SB2k18: Take Me Home Country Roads Day 3

IMG_7482The Worlds Largest “Fully Steerable Radio Telescope”

I don’t know if living downstream from “Chemical Valley” mutated his DNA, or if a steady diet of Vienna sausages and Oreo cookies creates superpowers but my 81-year-old dad is beyond human. In similar fashion, although locals believe that my mother is a good, sweet Christian woman, my sister and I know that she obviously made a deal with the devil earlier in her life to still have the metabolism she has, the figure she has and the energy she has.

These people wear me out. Literally. I spent a week with them and had to come back to Nashville just to lie in the floor with the dog for the next five days. Daddy called yesterday just to “check in,” then said he needed to go because my mom was spring cleaning and flipping over their king size mattress. She might need help.

I need help trying to make the bed. Fluffing the pillows is exhausting.

By Day 3 of our Spring Break West Virginia excursion, Man Child and I were ready for some rest, but Pawpaw had taken off work and was determined to show his grandson the Robert C. Byrd Green Bank Telescope. “But it’s predicted to snow,” we whined.

“Get in the car,” he groused. “We’ll go until we have to stop.” I was catapulted to the early seventies and Sunday drives that left me nauseous, but educated. If my first grade teacher was going to discuss the state flower, we were going to drive into the mountains to find rhododendron and bring some home. Of course it was against the law, but it was in the name of education.

Man Child rode shotgun, while my mother and I cringed in the back seat. The sky was heavy and gray. Sheets of sleet dropped sideways from the heavens. Speeding tractor-trailer rigs spewed dirty precipitation on the windshield, limiting visibility. I hoped Spousal Unit and Girl Child would continue to thrive after our untimely demise. I debated texting them with my last will and testament, but I didn’t want them to worry.

We continued north on I-79 and I broke out some essential oils. My mom and I sat in the back seat snorting oils like we were coke-addicted music producers. “Here, try this,” I offered her some lavender. “It’s calming.”

“Ooh. I like lavender,” she answered, rubbing it on her like lemon for a tequila shot. She breathed in heavily. Man Child’s head swung around.

“I smell essential oils.” Damn. Busted. I felt like William H. Macy in “Shameless.” Terrible parent, I am. Terrible.

We crested a mountain, along with twenty or so of our closet friends, long-distance truckers. The road was covered in white. I breathed in a mix of lavender and frankincense, a “spiritual” oil. I figured I’d go ahead and get a head start into the spiritual realm for when one of those suckers slid and pushed us off the edge of a precipice.

Daddy took the Buckhannon exit off the interstate. Ah. That must mean we are almost there. My former boss at a Nashville ad agency hailed from Buckhannon, where his father was a state trooper. Jud told stories about his dad climbing down into hollers and busting moonshiners when he found their stills. People from West Virginia always have stories.

From Buckhannon, we travelled to Elkins. Ah. That must mean we are almost there. Elkins is a cute little college town and I was enjoying its small-town charm when Daddy swung a sharp left and then u-turned into a parking lot. I swallowed down my breakfast for the second time and looked out the SUV’s window at a 10-foot-tall statue of a female Native American atop an eight-foot-tall podium.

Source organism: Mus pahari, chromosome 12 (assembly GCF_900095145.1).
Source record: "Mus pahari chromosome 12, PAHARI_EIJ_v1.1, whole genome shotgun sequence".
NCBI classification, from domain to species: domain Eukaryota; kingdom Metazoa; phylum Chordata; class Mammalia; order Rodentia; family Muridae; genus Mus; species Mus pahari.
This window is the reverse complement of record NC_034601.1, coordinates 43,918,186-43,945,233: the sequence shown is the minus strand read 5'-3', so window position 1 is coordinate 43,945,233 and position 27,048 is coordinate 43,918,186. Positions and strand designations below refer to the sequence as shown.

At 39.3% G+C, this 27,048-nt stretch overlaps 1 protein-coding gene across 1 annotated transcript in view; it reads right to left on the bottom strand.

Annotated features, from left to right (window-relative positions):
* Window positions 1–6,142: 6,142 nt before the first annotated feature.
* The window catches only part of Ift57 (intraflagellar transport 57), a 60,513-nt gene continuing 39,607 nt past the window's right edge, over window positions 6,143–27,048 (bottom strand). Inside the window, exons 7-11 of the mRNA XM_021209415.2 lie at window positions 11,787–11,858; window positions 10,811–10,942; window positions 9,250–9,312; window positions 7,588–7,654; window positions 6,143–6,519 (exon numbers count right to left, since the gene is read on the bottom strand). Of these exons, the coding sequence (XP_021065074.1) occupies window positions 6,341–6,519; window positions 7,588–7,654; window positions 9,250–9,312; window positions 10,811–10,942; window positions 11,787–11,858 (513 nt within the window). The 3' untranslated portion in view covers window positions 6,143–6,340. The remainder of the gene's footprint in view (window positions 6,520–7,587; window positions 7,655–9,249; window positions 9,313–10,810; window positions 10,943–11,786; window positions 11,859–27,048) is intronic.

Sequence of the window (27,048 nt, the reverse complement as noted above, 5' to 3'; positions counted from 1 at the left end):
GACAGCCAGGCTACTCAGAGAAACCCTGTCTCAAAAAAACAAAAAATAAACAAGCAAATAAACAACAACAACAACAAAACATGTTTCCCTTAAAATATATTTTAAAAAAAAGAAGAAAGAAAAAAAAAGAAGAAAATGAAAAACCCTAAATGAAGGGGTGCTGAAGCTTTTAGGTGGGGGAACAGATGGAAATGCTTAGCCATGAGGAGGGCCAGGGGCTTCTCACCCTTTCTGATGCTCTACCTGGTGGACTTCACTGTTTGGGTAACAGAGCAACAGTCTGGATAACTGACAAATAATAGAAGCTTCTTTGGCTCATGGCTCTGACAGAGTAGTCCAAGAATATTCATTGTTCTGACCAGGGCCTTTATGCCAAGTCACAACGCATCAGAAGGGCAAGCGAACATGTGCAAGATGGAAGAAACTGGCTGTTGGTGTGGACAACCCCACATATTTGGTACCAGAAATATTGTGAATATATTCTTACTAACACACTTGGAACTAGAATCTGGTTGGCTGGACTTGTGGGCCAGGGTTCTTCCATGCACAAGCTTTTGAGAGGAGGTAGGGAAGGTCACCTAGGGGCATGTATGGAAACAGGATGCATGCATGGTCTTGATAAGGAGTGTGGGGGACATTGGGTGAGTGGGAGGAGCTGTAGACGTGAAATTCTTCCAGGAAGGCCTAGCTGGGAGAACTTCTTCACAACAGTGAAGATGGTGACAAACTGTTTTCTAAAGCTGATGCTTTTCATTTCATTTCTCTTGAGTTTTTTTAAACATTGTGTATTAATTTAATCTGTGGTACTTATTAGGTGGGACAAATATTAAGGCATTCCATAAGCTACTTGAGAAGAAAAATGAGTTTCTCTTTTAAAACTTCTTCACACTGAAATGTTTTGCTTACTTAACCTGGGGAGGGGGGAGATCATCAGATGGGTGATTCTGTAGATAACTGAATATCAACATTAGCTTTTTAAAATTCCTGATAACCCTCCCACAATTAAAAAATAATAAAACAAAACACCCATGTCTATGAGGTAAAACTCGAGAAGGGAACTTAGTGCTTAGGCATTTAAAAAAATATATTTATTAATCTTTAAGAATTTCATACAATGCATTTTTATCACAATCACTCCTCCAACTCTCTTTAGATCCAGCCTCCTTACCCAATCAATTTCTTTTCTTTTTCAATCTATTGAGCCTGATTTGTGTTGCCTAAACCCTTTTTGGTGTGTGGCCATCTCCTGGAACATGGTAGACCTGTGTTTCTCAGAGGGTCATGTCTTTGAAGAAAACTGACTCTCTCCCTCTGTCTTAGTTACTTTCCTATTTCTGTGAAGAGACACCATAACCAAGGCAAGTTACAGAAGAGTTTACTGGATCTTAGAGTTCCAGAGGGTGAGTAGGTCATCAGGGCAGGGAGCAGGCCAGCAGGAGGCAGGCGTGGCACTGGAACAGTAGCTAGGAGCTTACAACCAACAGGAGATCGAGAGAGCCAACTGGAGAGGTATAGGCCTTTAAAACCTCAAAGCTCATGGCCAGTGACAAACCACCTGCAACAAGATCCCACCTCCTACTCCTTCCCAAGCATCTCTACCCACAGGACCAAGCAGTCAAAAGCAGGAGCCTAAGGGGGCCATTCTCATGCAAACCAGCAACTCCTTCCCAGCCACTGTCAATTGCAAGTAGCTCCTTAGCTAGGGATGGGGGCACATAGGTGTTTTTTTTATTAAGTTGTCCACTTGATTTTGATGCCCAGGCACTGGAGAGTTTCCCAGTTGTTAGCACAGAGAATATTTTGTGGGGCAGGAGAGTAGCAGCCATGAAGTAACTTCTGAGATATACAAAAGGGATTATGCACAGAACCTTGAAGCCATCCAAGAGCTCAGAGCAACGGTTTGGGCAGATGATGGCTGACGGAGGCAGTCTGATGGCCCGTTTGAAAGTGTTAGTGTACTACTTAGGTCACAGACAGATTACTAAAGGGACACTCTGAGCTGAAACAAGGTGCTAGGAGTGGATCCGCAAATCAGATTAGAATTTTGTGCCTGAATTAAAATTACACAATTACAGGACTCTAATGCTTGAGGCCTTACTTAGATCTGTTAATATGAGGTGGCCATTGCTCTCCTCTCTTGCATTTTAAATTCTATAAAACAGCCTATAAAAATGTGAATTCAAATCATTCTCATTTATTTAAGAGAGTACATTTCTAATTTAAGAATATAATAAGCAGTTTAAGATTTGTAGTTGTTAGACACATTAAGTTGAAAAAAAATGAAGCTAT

We had landed at the infamous Hiawatha Country Store in Elkins, W.Va. I jumped out of the car and headed in. Ten-year-old me wanted ALL the things. I do so love swag. I wanted kitsch. I wanted t-shirts. I wanted moccasins that I could wear to school and make Cindy Grass jealous. My 23-year-old son grabbed my arm with excitement. His “Ohmigod mom, this PLACE,” jolted me back to the reality that it’s been a few decades since I was ten years old. It’s actually been a decade since HE was ten years old. Sigh. I needed to be a grown up, so I slithered over to my mom who was tittering at smart aleck postcards. She loves being right at the edge of orneriness.

As I was paying for some postcards, my bladder demanded I acknowledge its presence. My bladder is codependent as hell and ALWAYS wants my attention. I asked the clerk if they had a public restroom. No, she answered and looked quickly away. At the same time, there was a big old West Virginia boy hanging around and I watched him out of the corner of my eye. I hoped he was a friendly, but he lurked and made me nervous. Sometimes people can hang around and they’re just hanging around, but lurkers, they can mean trouble. He nodded to the clerk and asked where the bathroom was. She told him. I bit my tongue and squeezed my legs.

I was gathering up my postcards and receipt when she glanced up at me, looking as guilty as my dog after he’s eaten cat poop. “We don’t usually let people use our bathroom. They can make a mess that I have to clean up, if you know what I mean, but if you want to use it after he’s out, you can.”

After ten minutes passed without his exiting the not-for-public powder room, I realized he hadn’t been lurking so much as pacing in pain and that yes, now I do know what she means and she would certainly have to clean that up. My family agreed to enjoy the hospitality of the gas station across the street.

Not only did we enjoy the hospitality of the gas station across the street, we also enjoyed playing with the pinhole security window of the establishment’s back door. My parents stood in amazement as Man Child and I took turns running outside to show each other that the image was inverted “just like a pinhole camera!” We were so busy with the advanced security system that we ignored the advice from our elders that we “might want to get a snack” because “it would be a while until we get to another place that has food.” My parents each got a slice of pizza. Man Child and I scoffed. That’s not a snack. That’s lunch and it’s only 11 a.m. Geez, these old people probably belly up to the Shoney’s salad bar at 4:30 for dinner.